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New England Colonies During the colonial period, most New Englanders lived in Massachusetts, Connecticut, or Rhode Island, and, to a lesser extent, New.

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Presentation on theme: "New England Colonies During the colonial period, most New Englanders lived in Massachusetts, Connecticut, or Rhode Island, and, to a lesser extent, New."— Presentation transcript:

1 New England Colonies During the colonial period, most New Englanders lived in Massachusetts, Connecticut, or Rhode Island, and, to a lesser extent, New Hampshire. Today, New England also includes Maine and Vermont.

2 Economy of New England Most New Englanders were farmers, but soils were rocky and the growing seasons were short. They grew mostly subsistence and staple crops to eat or trade locally. More than any other region, New England profited from the sea by fishing, whaling, and trading. Abundant timber helped make New England an important shipbuilding center.

3 The Great Migration John Winthrop thought the Massachusetts Bay Colony would be a “city on a hill” that would serve as a shining example of purity. The Mayflower compact is the earliest example of self-government in the English colonies. Squanto and Samoset taught the Pilgrims how to farm in New England. Between 1629 and 1640 more than 40,000 English Puritans came to New England.

4 Religion, Community, Education
The town meeting was a cherished part of New England’s government. Ministers like Cotton Mather and Jonathan Edwards (above) were the most influential figures in New England New Englanders were the first to support public education because they felt all Christians had an obligation to read the Bible for themselves. Town meetings are still important in New England today.

5 Dissenters Anne Hutchinson
Although women and particularly widows had more rights in New England than in other regions, Puritan ministers were unwilling to accept Anne Hutchinson’s assertion that ordinary people, even women, could interpret the Holy Scriptures without the aid of Ministers. They banished her. Roger Williams was also banned by the Puritan ministers for advocating separation of church and state, religious tolerance, and fair treatment of Native Americans. He founded his own colony in Rhode Island.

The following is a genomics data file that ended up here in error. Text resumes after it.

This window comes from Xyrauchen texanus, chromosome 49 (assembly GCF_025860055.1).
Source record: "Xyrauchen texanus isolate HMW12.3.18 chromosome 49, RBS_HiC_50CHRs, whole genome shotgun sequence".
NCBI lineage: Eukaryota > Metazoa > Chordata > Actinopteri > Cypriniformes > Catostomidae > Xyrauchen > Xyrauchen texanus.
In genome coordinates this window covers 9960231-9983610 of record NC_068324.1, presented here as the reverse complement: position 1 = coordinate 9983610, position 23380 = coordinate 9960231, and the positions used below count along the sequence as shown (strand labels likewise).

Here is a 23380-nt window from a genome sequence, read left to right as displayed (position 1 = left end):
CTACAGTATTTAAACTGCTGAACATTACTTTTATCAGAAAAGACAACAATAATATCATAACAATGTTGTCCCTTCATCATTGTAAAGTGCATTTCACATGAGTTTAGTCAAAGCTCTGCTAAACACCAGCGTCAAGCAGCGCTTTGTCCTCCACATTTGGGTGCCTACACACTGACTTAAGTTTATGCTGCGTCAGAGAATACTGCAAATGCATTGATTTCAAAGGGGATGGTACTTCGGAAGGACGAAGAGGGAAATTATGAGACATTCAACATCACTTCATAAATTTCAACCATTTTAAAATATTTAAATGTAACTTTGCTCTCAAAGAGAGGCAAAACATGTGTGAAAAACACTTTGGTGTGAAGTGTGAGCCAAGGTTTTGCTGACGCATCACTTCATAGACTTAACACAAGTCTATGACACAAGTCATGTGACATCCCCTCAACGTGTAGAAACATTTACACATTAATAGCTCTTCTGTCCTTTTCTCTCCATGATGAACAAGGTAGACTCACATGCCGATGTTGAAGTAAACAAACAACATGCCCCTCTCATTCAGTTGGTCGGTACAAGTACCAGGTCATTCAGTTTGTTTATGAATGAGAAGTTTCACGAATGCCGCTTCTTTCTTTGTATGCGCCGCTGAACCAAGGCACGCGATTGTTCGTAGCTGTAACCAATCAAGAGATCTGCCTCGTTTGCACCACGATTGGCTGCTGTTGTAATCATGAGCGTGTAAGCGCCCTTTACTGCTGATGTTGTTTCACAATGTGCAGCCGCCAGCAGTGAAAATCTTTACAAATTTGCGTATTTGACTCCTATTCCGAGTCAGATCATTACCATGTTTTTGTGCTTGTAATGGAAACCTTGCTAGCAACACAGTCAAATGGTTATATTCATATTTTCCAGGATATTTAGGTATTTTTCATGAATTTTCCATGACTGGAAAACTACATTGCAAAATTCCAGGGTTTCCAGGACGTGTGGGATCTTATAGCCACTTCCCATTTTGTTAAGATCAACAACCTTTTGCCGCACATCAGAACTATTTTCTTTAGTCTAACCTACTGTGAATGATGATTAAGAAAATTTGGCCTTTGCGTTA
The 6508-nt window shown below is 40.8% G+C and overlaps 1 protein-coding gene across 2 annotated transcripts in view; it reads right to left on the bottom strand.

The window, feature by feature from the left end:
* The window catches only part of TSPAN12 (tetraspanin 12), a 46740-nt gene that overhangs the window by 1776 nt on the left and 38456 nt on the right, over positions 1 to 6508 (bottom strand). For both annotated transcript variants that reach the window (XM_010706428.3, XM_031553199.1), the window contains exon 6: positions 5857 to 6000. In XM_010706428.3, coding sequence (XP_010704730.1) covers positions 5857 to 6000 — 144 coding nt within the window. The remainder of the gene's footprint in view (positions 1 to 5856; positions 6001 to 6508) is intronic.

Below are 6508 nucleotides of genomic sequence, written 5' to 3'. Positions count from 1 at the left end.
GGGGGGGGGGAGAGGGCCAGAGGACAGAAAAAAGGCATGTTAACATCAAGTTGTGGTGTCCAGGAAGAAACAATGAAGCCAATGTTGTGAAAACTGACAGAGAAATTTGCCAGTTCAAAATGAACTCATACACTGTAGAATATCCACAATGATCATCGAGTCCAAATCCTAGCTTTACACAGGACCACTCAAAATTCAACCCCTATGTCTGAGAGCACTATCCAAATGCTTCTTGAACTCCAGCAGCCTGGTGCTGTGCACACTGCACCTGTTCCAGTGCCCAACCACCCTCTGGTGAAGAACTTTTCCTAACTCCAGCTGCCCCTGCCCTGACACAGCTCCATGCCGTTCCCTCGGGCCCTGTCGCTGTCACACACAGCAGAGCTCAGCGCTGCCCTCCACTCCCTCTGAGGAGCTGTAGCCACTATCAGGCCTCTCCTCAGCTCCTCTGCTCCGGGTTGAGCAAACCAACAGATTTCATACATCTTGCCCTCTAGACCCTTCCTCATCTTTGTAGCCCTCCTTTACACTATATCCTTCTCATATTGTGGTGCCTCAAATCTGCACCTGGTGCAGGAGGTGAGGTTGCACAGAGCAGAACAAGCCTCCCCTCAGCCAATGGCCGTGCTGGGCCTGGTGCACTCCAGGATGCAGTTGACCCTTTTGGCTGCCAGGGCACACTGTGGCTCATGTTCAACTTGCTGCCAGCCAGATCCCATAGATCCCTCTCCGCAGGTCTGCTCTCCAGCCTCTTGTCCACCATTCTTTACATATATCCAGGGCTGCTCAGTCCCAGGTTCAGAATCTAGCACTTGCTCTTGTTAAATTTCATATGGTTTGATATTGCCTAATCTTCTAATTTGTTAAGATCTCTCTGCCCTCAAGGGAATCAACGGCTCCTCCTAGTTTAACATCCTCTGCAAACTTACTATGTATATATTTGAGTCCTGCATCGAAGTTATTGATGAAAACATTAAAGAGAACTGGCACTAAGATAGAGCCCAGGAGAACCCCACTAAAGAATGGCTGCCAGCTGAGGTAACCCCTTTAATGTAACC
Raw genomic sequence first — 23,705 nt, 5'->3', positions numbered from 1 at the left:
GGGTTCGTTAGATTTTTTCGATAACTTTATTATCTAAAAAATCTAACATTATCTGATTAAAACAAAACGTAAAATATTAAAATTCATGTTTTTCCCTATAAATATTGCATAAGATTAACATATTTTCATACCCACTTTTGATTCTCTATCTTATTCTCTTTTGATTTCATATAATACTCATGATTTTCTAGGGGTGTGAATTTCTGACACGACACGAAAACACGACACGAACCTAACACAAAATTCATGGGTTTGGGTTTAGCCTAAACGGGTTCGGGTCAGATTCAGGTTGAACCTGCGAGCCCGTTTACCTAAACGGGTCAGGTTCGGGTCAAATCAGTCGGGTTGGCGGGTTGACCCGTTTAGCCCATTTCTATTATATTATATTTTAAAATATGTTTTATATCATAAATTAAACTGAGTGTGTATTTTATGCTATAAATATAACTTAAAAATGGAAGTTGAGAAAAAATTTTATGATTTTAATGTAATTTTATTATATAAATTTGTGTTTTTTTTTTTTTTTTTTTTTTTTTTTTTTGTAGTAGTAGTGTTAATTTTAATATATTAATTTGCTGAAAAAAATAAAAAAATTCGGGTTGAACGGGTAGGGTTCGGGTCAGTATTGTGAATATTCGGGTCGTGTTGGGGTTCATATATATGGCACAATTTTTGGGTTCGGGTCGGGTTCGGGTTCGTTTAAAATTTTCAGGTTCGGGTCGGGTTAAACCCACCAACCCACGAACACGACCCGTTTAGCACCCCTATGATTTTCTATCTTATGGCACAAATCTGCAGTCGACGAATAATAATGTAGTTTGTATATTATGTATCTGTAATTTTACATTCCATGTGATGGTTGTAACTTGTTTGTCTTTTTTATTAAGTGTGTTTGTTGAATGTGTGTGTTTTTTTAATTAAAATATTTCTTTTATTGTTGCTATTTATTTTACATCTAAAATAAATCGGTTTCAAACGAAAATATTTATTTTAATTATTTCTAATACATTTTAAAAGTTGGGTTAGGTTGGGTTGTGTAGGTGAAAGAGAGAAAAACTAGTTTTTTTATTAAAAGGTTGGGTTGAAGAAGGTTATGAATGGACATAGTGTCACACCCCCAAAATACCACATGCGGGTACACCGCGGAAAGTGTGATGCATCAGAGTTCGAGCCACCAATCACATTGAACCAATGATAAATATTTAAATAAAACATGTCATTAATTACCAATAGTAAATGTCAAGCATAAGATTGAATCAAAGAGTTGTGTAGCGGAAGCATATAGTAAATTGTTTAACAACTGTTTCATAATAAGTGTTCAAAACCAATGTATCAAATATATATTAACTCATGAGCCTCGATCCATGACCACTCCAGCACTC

6 Middle Colonies The Middle Colonies produced staple crops and traded with each other as well as with New England and the Southern Colonies. New York, New Jersey, Delaware and Pennsylvania were the Middle Colonies

7 Staple Crops In the Middle colonies farmers grew staple crops such as corn, wheat, barley, and oats, and raised cows, chickens, and pigs. Staple crops are crops that can be used to make staples of our diet like bread. Flour, butter, eggs, milk, etc. are considered staples. Staple crops would be consumed by the farmer and his family and traded locally.

8 Diversity in the Middle Colonies
From the Dutch in New York we get such American traditions as the Coffee Klatch, Santa Claus, Doughnuts, cookies, Ragamuffin Parades, and words like cookie, boss, and yacht. The Middle Colonies were more ethnically and religiously diverse than the New England Colonies.

9 Philadelphia Freedom Pennsylvania was founded by William Penn and the Quakers (a.k.a. the society of Friends) who treated the Native Americans fairly, were pacifists, tolerated other faiths and even believed in equal rights for women.

10 Southern Colonies The Southern Colonies of Maryland, Virginia, the Carolinas, and Georgia were where cash crops were grown using slave labor. Most southerners, however were small farmers who grew subsistence crops.

11 Cash Crops Cotton was not grown in the South until later, but it eventually became an important cash crop. Rice was grown in the Carolinas. Indigo-used to make blue dye. Tobacco, brought from the West Indies to Virginia by John Rolfe, helped save the colony. John Rolfe with his wife, Pocahontas

12 Slavery Although there were a small number of slaves in New England and a larger number in the Middle Colonies, most imported African slaves worked on plantations in the South where they tended and harvested cash crops. Most plantations were in the South, but even in the South, most farms were small and most farmers could not afford slaves.

13 First Colony The First English colony in the New World was Jamestown in Virginia. The colonists were saved from the ravages of the “starving time” by Pocahontas and her father, Chief Powhatan. An earlier colony at Roanoke disappeared mysteriously.

14 The Good, the Bad, and the Ugly
The first African slaves were brought to Virginia, also in 1619 In 1676, a mob led by Nathaniel Bacon attacked friendly American Indians, stole their land and burned the capital. The uprising, known as Bacon’s Rebellion was later quashed. In 1619 the House of Burgesses became the earliest example of representative government in the colonies.

15 Gimme Shelter Maryland’s Religious Toleration Act of 1649 James Oglethorpe founded Georgia as a haven for debtors, who had been imprisoned in England for failing to repay the money they owed their creditors. Georgia served as a buffer between the English colonies and Spanish Florida. George Calvert, Lord Baltimore, founded Maryland as a refuge for English Catholics. England had been a Catholic country for 1,000 years, but, after the Reformation, Catholics were often persecuted, prompting some of them to seek religious freedom in Maryland.


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